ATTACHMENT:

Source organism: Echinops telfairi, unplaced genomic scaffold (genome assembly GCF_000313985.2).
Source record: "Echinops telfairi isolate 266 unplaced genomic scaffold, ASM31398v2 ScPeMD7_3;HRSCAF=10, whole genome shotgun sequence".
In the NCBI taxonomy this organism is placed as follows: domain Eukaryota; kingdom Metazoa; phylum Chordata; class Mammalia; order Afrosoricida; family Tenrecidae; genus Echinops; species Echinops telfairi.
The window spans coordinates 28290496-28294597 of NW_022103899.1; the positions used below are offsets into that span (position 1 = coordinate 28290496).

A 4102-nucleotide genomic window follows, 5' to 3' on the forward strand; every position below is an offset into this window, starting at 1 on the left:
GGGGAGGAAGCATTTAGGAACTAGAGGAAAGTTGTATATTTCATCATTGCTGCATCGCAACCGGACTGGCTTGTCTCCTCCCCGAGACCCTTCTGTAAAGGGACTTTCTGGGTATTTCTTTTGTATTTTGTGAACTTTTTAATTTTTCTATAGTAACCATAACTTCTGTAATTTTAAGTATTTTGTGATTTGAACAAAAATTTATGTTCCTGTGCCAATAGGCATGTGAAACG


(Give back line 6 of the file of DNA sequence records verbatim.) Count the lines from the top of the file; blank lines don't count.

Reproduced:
GGGGAGGAAGCATTTAGGAACTAGAGGAAAGTTGTATATTTCATCATTGCTGCATCGCAACCGGACTGGCTTGTCTCCTCCCCGAGACCCTTCTGTAAAGGGACTTTCTGGGTATTTCTTTTGTATTTTGTGAACTTTTTAATTTTTCTATAGTAACCATAACTTCTGTAATTTTAAGTATTTTGTGATTTGAACAAAAATTTATGTTCCTGTGCCAATAGGCATGTGAAACG